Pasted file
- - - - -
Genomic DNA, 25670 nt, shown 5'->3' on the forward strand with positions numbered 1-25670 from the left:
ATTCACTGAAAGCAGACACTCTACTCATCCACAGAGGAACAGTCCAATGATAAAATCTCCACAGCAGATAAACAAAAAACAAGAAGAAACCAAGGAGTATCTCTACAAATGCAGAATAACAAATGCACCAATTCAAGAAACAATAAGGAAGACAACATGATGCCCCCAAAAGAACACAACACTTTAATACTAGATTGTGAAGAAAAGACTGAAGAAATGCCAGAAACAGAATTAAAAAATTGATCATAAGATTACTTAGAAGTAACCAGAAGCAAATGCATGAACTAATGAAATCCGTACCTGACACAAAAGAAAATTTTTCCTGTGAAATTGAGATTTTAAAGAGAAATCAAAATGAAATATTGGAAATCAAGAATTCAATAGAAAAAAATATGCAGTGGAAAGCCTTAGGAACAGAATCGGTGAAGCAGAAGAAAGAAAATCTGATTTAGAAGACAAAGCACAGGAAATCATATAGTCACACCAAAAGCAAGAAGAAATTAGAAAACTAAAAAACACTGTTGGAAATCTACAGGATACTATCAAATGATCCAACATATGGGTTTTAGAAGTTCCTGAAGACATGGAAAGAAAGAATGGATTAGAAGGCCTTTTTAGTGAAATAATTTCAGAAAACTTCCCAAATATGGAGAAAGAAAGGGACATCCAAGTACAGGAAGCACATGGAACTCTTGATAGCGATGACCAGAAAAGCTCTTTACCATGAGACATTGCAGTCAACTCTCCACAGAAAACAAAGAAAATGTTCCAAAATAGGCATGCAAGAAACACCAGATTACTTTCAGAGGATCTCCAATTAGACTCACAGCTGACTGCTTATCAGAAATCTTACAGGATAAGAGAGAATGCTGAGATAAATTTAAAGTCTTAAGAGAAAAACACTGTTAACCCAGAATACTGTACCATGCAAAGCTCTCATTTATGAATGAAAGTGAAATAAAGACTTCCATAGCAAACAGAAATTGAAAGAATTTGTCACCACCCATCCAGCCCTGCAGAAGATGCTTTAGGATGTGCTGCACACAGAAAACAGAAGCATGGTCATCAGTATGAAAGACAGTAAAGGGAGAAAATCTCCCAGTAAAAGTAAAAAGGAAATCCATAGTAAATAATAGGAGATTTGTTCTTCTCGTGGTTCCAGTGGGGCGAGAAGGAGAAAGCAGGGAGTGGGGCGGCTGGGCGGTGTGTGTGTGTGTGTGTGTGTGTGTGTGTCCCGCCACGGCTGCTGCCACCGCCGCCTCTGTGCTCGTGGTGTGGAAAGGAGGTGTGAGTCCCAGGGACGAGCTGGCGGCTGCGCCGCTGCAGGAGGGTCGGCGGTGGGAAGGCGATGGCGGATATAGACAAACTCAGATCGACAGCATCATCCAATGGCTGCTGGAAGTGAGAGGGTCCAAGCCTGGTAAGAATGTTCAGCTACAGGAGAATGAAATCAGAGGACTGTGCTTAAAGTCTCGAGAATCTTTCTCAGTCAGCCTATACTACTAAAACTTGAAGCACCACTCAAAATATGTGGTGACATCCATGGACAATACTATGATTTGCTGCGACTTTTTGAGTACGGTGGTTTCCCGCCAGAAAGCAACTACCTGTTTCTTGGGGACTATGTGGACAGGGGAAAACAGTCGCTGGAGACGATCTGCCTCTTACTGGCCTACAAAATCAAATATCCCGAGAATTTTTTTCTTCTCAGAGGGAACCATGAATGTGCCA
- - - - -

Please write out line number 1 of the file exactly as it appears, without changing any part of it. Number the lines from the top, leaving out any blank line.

Genomic DNA, 25670 nt, shown 5'->3' on the forward strand with positions numbered 1-25670 from the left: